In November of 2009, the presidents of China and the U.S. announced the establishment of the Clean Energy Research Center (CERC). This broad research effort is co-funded by both countries and involves a large number of research centers and universities in both countries. One part of this program is focused on improving the energy efficiency of buildings. One portion of the CERC-BEE was focused on building insulation systems. The research objective of this effort was to Identify and investigate candidate high performance fire resistant building insulation technologies that meet the goal of building code compliance for exterior wall applications in green buildings in multiple climate zones. A Joint Work Plan was established between researchers at the China Academy of Building Research and Oak Ridge National Laboratory. Efforts in the first year under this plan focused on information gathering. The objective of this research program is to reduce building energy use in China via improved building insulation technology. In cold regions in China, residents often use inefficient heating systems to provide a minimal comfort level within inefficient buildings. In warmer regions, air conditioning has not been commonly used. As living standards rise, energy consumption in these regions will increase dramatically unless significant improvements are made in building energy performance. Previous efforts that defined the current state of the built environment in China and in the U.S. will be used in this research. In countries around the world, building improvements have typically followed the implementation of more stringent building codes. There have been several changes in building codes in both the U.S. and China within the last few years. New U.S. building codes have increased the amount of wall insulation required in new buildings. New government statements from multiple agencies in China have recently changed the requirements for buildings in terms of energy efficiency and

  1. Management of Hypertension in Primary Care Safety-Net Clinics in the United States: A Comparison of Community Health Centers and Private Physicians' Offices.

    Science.gov (United States)

    Fontil, Valy; Bibbins-Domingo, Kirsten; Nguyen, Oanh Kieu; Guzman, David; Goldman, Lauren Elizabeth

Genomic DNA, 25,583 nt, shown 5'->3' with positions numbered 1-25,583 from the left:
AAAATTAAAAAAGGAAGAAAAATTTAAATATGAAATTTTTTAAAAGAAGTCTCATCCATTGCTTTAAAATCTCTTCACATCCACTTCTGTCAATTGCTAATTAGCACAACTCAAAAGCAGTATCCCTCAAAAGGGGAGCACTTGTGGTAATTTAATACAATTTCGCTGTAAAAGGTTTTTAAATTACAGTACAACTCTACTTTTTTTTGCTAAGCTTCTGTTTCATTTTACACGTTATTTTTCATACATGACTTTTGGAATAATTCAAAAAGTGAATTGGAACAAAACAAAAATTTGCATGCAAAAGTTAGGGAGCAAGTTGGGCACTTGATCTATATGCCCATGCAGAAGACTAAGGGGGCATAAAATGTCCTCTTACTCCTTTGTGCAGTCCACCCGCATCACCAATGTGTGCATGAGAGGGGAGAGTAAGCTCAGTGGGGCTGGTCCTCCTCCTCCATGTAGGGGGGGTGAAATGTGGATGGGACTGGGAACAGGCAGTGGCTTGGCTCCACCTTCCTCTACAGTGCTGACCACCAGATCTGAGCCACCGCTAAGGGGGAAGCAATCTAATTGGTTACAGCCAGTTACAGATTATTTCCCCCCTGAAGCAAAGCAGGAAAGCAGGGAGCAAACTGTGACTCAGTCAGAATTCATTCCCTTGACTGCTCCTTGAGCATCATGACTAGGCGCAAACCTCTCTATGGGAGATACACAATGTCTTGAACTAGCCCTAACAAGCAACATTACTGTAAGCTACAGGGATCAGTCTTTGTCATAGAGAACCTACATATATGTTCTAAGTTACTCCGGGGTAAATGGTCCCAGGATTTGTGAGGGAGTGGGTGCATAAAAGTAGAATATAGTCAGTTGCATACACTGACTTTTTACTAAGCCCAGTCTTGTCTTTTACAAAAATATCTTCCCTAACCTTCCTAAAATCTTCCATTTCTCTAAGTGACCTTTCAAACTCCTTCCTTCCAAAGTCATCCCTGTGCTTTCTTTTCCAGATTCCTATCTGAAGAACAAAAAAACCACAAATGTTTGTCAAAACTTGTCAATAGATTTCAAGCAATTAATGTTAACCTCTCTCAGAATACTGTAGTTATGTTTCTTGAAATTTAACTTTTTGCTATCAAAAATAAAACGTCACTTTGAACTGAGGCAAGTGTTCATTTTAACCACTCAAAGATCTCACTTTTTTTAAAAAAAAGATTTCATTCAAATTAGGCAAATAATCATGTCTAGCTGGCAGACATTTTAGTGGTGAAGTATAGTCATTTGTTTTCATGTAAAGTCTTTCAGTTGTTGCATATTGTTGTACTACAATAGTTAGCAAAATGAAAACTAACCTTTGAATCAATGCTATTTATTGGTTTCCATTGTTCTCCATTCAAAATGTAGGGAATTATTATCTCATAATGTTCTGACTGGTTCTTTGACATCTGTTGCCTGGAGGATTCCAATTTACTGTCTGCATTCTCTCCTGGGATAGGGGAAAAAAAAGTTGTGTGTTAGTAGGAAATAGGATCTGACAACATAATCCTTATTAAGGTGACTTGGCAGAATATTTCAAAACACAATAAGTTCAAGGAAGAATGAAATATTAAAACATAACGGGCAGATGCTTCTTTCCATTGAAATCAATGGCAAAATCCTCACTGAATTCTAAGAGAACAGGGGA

2017-04-01

    To examine adherence to guideline-concordant hypertension treatment practices at community health centers (CHCs) compared with private physicians' offices. National Ambulatory Medical Care Survey from 2006 to 2010. We examined four guideline-concordant treatment practices: initiation of a new medication for uncontrolled hypertension, use of fixed-dose combination drugs for patients on multiple antihypertensive medications, use of thiazide diuretics among patients with uncontrolled hypertension on ≥3 antihypertensive medications, and use of aldosterone antagonist for resistant hypertension, comparing use at CHC with private physicians' offices overall and by payer group. We identified visits of nonpregnant adults with hypertension at CHCs and private physicians' offices. Medicaid patients at CHCs were as likely as privately insured individuals to receive a new medication for uncontrolled hypertension (AOR 1.0, 95 percent CI: 0.6-1.9), whereas Medicaid patients at private physicians' offices were less likely to receive a new medication (AOR 0.3, 95 percent CI: 0.1-0.6). Use of fixed-dose combination drugs was lower at CHCs (AOR 0.6, 95 percent CI: 0.4-0.9). Thiazide use for patients was similar in both settings (AOR 0.8, 95 percent CI: 0.4-1.7). Use of aldosterone antagonists was too rare (2.1 percent at CHCs and 1.5 percent at private clinics) to allow for statistically reliable comparisons. Increasing physician use of fixed-dose combination drugs may be particularly helpful in improving hypertension control at CHCs where there are higher rates of uncontrolled hypertension. © Health Research and Educational Trust.